This leads to a breakdown in social cooperation and social trust as elites compete ever more with each other. Turchin concludes, “Elite overproduction generally leads to more intra-elite competition that gradually undermines the spirit of cooperation, which is followed by ideological polarization and fragmentation of the political class. This happens because the more contenders there are, the more of them end up on the losing side. A large class of disgruntled elite-wannabes, often well-educated and highly capable, has been denied access to elite positions.” He also points the finger at decreasing living standards for the majority and state indebtedness (although I would argue that’s a symptom not a cause). Turchin looks at various similar periods in history and concludes that things will only get worse. It’s another interesting facet of our slow decline and breakdown as a viable society.

Turchin's blog post on his article, entitled How Elite Overproduction Brings Disorder includes many of his blog posts that provide the background for the article. I suggest reading them in full. Here's a good one: The Strange Disappearance of Cooperation in America.

I would argue that in America we have two especially unique problems that make this trend worse: 1.) the emergence of an extreme sociopathic elite that gains money and power by playing Americans against one another. You see this with people like the Koch Brothers, whose media funding is designed to appeal to the angry, impoverished American losers in the global economy (as we saw last time, poverty is making them more extreme and amenable to their message). When they shut down the government and block legislation, the plutocrats win, because now there is no protection for the working classes, and they can be exploited at will. And 2.) As Morris Berman has pointed out, America has no other basis besides making a buck and hustling. We have no social identity or social glue apart from getting richer and buying more stuff, and as that no longer becomes possible, we are likely to turn on each other even more than more homogeneous societies, which tend to be more stable. These are sure to make Mr. Turchin's predictions and analysis even more dire. I wonder if we can even remain a viable society for another century.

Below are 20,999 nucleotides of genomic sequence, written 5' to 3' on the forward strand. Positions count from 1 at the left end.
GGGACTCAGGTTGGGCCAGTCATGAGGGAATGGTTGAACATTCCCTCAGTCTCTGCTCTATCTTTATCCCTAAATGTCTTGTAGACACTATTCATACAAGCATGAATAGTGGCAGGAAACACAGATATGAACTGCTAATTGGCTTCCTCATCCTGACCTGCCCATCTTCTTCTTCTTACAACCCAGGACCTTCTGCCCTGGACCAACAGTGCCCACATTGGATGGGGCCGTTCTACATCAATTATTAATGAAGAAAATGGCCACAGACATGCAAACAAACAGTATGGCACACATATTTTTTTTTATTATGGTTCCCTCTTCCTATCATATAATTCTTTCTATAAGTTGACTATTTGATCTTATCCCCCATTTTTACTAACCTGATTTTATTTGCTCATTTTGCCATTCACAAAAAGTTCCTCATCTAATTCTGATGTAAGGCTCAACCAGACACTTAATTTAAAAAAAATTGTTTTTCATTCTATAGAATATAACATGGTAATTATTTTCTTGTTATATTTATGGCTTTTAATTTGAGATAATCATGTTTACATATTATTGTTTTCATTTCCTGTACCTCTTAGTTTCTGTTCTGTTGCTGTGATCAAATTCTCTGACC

Thursday, November 21, 2013

The hardening of America's heart

One might think that the deteriorating economy would produce more sympathy for the unemployed and down-on-their-luck, since more and more of us are threatening to fall into that trap. But, as it turns out, as we get poorer as a society, we become even more hostile to the poor and downtrodden. This may seem counter-intuitive, but it's bearing out, especially in America's "every man for himself" culture of sociopathy and Social Darwinism.

Richard Florida says:

The ongoing economic crisis only appears to have deepened America's conservative drift - a trend which is most pronounced in its least well off, least educated, most blue collar, most economically hard-hit states.

Indeed, research indicates that America is becoming more “conservative.” This is a misnomer, of course, as what they mean by "conservative" has nothing to do with preserving and maintaining existing social institutions, or suspicions of radical, sudden social change. It has nothing to do with  classical Burkean conservatism. Rather, by "conservative," what they really mean is politically reactionary and hostile to the poor.